Surface Tension / Disposable Dissonance
Label: NEW AMSTERDAM RECORDS
Format: COMPACT DISC
Third Coast Percussion; Crash Ensemble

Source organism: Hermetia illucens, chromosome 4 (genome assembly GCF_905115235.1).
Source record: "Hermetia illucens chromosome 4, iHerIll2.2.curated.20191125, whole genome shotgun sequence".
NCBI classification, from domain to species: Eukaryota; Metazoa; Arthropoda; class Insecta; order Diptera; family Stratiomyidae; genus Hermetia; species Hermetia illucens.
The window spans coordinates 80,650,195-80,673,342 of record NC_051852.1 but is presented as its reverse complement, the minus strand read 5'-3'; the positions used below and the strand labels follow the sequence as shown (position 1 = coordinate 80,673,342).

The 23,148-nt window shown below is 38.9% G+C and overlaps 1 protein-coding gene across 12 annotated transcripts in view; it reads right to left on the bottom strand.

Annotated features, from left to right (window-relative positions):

New Amsterdam Records presents Irish composer Donnacha Dennehy’s album Surface Tension / Disposable Dissonance. Surface Tension / Disposable Dissonance opens with “Surface Tension”, which was inspired by the Metropolitan Museum of Art’s historic percussion collection. Dennehy explains, “I was inspired by the way various indigenous drums… play with the tension of the skin in order to bend the pitch and produce something almost approaching melody, and sought a way of making so-called un-pitched drums ‘sing’ in their own way in this piece.” He continues, ”I was particularly interested in creating a kind of mobile pitch-space that shifted in and out of various overtone-based tonalities.” To accomplish this, Third Coast Percussion blows air into tubes attached to the side of the drums to stretch the drumheads and increase the harmonic range of the tom-toms -- a technique they learnt from Glenn Kotche. Naturally, the drums drift out of tune from the continuous tightening and slackening of their heads, so Dennehy also wrote “tuning zones” into the composition, where the players gently tune their drums in a rhythmic way using their normal technique of turning the tension rods. This allows Dennehy to gradually build pitch centers and explore the space between them, creating a kind of fused harmonic texture amplified by standard-pitched instruments such as the marimba or bowed vibraphone. “Disposable Dissonance” features three continuous sections driven by different concepts of dissonance, each one “disposing” of it in a different way. In the first section, Dennehy explores pitch suspensions by using overtones that creep into the harmony, then resolve the dissonance by going into lower overtones against the ensemble. In the second section, the concept of dissonance plays out entirely on an equal-tempered field with an ever-increasing use of rhythmic consonance and dissonance that ultimately reaches its peak in the third and final section.